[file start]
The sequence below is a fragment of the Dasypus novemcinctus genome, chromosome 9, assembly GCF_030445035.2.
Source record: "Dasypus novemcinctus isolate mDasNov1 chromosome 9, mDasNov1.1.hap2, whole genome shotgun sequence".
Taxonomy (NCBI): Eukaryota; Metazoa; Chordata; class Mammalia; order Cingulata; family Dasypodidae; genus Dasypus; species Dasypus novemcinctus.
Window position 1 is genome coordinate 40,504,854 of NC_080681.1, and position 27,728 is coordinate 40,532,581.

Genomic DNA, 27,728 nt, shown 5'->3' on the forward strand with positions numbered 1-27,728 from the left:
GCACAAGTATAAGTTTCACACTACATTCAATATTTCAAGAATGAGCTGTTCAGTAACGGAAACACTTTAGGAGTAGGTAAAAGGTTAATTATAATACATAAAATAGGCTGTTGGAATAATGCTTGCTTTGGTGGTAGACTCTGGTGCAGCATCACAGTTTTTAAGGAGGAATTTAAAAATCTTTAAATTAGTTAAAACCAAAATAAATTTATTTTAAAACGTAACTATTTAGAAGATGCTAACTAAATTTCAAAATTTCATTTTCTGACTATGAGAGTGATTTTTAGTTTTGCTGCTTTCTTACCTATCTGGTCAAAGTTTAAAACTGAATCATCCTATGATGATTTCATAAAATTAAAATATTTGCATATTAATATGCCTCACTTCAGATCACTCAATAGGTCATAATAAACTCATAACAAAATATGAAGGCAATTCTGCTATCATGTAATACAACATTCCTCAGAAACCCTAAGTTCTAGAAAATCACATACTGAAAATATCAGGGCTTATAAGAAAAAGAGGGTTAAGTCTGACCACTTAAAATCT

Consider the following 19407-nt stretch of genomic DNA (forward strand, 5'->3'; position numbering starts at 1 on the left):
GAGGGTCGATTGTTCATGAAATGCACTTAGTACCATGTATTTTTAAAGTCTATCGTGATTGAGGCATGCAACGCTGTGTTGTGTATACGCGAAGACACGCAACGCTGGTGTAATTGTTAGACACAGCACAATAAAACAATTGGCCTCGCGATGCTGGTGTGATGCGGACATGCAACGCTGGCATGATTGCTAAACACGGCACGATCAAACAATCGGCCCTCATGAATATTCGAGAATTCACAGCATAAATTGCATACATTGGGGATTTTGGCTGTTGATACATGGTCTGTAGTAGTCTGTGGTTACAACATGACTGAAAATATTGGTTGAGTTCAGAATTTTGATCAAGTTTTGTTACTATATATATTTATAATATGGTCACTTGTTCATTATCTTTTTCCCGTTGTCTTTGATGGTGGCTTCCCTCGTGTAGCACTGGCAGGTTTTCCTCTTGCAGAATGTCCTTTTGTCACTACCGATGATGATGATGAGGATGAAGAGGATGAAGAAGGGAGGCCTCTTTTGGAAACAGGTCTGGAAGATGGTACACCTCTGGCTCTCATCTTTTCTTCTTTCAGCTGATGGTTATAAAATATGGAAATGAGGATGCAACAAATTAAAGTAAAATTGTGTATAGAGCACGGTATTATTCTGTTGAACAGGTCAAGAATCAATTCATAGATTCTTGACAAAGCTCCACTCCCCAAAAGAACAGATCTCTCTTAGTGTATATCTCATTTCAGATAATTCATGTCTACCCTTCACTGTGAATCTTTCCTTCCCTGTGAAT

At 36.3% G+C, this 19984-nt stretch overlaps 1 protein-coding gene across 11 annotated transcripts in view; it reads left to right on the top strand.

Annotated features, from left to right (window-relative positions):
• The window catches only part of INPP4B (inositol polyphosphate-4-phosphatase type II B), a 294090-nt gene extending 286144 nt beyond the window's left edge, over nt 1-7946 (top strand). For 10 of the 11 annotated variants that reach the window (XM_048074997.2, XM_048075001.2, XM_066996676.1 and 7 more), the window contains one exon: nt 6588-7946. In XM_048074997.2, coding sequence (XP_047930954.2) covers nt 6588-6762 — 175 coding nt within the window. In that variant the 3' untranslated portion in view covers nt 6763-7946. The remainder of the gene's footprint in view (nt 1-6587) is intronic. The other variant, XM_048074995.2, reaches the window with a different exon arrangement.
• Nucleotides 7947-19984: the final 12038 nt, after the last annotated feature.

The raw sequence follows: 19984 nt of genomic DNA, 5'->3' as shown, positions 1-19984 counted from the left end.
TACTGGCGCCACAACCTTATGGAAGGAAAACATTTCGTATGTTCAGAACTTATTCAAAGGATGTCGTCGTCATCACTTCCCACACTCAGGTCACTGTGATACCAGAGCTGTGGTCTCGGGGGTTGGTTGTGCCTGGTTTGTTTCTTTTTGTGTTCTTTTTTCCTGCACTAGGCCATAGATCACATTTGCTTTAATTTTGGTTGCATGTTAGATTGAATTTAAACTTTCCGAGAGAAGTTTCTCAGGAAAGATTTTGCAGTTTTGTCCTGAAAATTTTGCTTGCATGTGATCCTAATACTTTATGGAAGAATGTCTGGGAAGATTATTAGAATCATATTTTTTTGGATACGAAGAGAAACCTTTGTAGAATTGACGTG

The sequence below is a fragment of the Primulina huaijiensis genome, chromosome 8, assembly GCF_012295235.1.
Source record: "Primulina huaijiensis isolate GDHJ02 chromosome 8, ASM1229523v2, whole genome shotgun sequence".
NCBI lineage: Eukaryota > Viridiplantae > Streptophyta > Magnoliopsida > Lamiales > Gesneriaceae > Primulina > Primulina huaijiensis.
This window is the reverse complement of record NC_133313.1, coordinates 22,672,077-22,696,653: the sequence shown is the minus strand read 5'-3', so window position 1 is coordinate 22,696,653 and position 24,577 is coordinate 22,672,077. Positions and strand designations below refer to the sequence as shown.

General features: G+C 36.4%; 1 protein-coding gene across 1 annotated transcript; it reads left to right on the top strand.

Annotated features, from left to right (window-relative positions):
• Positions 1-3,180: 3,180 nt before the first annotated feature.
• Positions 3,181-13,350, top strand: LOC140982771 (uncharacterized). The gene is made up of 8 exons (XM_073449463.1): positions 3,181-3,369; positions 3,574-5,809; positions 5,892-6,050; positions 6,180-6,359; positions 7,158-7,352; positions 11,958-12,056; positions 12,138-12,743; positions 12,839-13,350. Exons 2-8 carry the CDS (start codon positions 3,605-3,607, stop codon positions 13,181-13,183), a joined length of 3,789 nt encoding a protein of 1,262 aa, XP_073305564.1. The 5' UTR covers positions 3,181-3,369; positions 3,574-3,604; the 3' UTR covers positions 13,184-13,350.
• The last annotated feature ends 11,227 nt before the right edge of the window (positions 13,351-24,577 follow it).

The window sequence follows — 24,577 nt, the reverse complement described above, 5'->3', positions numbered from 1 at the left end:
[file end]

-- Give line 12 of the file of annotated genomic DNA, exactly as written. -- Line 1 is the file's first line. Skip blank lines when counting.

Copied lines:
• Nucleotides 7947-19984: the final 12038 nt, after the last annotated feature.